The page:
The presentation discusses the development of a software implant called PCI Leach, which can compromise air-gapped machines and extract sensitive credentials using FPGA and Pico EVB platforms.
- The Pico EVB is a flexible platform for DNA research and can be used for cyber attacks
- PCI Leach is a software implant that can compromise air-gapped machines and extract sensitive credentials
- The development of PCI Leach faced challenges but was successful
- Live demos were conducted to show the effectiveness of PCI Leach
The presenters demonstrated the effectiveness of PCI Leach by conducting live demos on an air-gapped machine. They were able to compromise the machine and extract sensitive credentials using the software implant. The development of PCI Leach faced challenges, but the presenters were able to overcome them and successfully create the implant.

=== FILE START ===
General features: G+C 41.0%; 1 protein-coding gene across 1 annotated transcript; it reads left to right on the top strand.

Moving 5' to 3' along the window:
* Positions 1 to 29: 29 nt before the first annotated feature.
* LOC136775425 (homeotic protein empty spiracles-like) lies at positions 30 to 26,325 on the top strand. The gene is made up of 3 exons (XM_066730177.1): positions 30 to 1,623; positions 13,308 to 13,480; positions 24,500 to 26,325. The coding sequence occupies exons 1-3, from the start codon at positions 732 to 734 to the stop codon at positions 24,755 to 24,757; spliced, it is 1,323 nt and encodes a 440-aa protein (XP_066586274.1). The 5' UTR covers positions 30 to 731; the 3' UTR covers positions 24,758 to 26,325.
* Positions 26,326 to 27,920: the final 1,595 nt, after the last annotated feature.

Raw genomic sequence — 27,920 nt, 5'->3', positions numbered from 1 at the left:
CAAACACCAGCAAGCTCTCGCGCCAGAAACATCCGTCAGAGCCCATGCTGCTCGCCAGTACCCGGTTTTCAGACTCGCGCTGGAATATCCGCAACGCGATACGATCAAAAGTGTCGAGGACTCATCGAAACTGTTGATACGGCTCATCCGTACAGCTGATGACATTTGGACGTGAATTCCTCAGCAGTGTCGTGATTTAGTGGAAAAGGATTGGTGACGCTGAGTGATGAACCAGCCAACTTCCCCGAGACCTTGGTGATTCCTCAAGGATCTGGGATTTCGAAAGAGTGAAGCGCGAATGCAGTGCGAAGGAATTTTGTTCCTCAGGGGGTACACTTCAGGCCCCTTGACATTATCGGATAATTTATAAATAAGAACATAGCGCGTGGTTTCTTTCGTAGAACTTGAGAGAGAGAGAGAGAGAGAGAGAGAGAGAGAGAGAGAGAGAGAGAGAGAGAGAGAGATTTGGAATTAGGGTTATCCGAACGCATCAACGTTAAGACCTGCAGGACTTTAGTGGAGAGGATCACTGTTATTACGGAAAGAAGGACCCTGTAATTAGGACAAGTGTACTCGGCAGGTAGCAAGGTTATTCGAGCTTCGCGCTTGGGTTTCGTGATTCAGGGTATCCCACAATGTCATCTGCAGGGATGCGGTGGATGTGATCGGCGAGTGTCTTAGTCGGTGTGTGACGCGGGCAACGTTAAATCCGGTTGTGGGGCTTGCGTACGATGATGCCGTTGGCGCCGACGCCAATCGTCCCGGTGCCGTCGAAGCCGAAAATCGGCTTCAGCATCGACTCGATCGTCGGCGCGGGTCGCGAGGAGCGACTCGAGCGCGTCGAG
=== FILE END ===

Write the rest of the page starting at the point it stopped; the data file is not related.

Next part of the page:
Direct Memory Access (DMA) attacks are typically performed in real-time by an attacker that gains physical access to a high-speed expansion port on a target device, and can be used to recover full disk encryption keys and other sensitive data from memory, bypass authentication, or modify process memory to facilitate backdoor access. To conduct the attack, an attacker connects a hardware device to a victim's Thunderbolt or ExpressCard port and reads physical memory pages from the target. Recent research has demonstrated the practicality and scope of these attacks to a general audience. Notable work includes Ulf Frisk's PCILeech framework, Trammel Hudson's Apple EFI firmware research ('Thunderstrike' I/II), the SLOTSCREAMER hardware implant by Joe Fitz, and most recently the release of the 'ThunderClap' tool and related academic research.Continuing in this vein, this talk will present PicoDMA: a stamp sized DMA attack platform that leverages the tiny (22 x 30 x 3.8mm), affordable (~$220 USD) PicoEVB FPGA board from RHS Research, LLC. The PicoEVB is no larger than a laptop's network card but well provisioned: this M.2 2230 form-factor board includes a Xilinx Artix-7 FPGA, and supports expansion via digital and analog I/O connectors. On its own, the PicoEVB, combined with our software, facilitates DMA security research at a more affordable price point. For real-world DMA attacks, the small size makes the PicoEVB easily embeddable in space-constrained platforms like laptops and routers. We support out-of-band management and payload delivery using radio modules including 802.11, cellular, and LoRA. Adding wireless capabilities to our platform allows interesting variations of a number of existing attacks that will be discussed.Our talk will include live demos and a public software release. Attendees will gain an enriched perspective on the risks posed by hardware implants and DMA attacks.